Mac Owens: Locklear’s list

Mackubin Thomas Owens served as an infantry platoon leader in Vietnam, where he was awarded the Silver Star and Purple Heart. He now serves on the faculty of the Naval War College while also also serving as the editor of Orbis, the quarterly journal of the Foreign Policy Research Institute. He is a scholar of civil-military relations, as evidenced his book, US Civil-Military Relations After 9/11: Renegotiating the Civil-Military Bargain. I asked Mac to comment on Admiral Lockyear’s list of national security threats in the Pacific, the foremost of which was climate change. Mac writes:

On the one hand, strategic thinking requires us to consider the possibility of a number of alternative future security environments. The possible effects resulting from climate change is thus a legitimate question for strategists to consider. For instance, the Navy is very interested in the possibility that a warmer climate will make the Arctic Ocean navigable for longer periods of the year. But unfortunately, much of the Navy’s leadership has embraced the more alarmist versions of climate change.
As your Power Line post indicates, there are far more critical security issues facing the country. I sometimes think that senior military leaders feel the need to be politically correct on issues such as climate change.  
The same goes for energy. A year ago, the Naval War College’s annual Current Strategy Forum, sponsored by the Secretary of the Navy, was dedicated to the topic of energy, with much of it being of the “green” sort. Now clearly, there are many practical things the military services can do to save energy and many of these have operational impacts, but the main speaker was Amory Lovins, which confirmed that the focus was not operational. It was about that time that Michael Rameriz ran a cartoon mocking the Navy’s green energy push. It showed the new green naval vessel, which was, of course, a sailing ship. Priceless.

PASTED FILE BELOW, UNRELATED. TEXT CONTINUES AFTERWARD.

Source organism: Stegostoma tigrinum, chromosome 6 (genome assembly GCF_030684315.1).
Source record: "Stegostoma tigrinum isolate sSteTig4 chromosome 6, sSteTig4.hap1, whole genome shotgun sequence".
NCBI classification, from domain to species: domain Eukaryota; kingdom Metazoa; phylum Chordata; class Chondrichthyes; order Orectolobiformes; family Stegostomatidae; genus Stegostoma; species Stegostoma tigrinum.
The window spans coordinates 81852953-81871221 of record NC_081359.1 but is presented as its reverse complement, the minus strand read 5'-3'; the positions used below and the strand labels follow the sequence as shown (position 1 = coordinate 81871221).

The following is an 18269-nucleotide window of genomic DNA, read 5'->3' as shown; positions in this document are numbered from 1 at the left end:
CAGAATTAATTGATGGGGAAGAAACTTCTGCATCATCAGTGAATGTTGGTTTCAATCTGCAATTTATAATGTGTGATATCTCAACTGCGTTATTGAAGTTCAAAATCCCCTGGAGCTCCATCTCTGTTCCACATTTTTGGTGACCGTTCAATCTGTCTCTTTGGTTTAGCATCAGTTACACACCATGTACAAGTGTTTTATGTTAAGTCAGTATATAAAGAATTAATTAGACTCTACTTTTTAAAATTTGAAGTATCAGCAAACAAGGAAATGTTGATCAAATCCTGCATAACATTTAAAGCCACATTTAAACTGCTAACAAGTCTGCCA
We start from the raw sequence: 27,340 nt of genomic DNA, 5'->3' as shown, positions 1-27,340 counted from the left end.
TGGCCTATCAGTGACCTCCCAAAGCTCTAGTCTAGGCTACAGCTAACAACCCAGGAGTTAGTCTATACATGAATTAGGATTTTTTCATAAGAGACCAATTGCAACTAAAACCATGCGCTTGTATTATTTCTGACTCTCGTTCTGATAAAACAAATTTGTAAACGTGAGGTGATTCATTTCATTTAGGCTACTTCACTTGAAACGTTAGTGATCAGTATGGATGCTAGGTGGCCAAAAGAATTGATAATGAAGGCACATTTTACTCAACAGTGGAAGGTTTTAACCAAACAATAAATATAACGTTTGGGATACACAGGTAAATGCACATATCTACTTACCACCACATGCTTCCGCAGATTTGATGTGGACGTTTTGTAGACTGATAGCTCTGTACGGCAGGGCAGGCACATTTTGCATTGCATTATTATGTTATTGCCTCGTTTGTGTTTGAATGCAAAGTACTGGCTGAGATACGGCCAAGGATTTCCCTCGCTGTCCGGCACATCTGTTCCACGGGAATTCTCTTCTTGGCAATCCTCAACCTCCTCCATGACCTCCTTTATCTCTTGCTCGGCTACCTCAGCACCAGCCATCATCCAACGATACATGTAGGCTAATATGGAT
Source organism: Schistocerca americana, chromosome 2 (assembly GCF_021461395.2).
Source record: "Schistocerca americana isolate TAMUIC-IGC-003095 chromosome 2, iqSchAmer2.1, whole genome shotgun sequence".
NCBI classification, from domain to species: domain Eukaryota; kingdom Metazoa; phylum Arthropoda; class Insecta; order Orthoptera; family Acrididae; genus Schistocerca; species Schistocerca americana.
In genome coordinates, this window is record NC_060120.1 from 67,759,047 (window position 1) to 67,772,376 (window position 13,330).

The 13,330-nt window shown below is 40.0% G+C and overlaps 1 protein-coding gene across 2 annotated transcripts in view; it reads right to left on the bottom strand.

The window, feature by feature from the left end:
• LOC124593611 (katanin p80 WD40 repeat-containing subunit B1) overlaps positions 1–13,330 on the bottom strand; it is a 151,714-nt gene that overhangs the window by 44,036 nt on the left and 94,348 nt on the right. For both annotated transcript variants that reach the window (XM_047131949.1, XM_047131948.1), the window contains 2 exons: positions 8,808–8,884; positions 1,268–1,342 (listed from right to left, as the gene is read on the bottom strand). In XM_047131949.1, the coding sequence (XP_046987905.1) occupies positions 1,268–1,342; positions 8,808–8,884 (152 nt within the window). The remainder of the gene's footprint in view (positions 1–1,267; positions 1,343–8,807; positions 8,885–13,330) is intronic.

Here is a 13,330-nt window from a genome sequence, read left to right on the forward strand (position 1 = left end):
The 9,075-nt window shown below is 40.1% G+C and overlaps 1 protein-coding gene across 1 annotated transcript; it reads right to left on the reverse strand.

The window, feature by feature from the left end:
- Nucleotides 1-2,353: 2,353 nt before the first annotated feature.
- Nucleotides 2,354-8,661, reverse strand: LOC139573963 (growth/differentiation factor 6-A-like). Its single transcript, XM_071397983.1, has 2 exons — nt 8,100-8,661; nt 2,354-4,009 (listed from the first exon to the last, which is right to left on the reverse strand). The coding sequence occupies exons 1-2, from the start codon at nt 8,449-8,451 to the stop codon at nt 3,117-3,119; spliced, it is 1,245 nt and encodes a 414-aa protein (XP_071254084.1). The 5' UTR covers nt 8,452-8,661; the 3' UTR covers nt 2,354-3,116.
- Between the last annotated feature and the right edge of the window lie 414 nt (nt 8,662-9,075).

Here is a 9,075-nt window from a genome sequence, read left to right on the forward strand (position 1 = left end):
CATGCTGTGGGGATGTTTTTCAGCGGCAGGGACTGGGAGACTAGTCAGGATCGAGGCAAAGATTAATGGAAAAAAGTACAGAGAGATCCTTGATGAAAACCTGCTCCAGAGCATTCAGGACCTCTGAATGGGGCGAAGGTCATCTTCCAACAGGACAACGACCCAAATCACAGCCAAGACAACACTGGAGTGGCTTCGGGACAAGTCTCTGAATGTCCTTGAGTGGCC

Ironically, I have seen very little discussion on the part of the Navy’s senior leadership regarding a real strategic issue related to energy: the possibility that as a result of new fracking technologies, the United States is on the verge of becoming a major energy exporter, which means that the Persian Gulf in particular and the Greater Middle East in general will be less important to the United States. What does that mean for American grand strategy and the US Navy?


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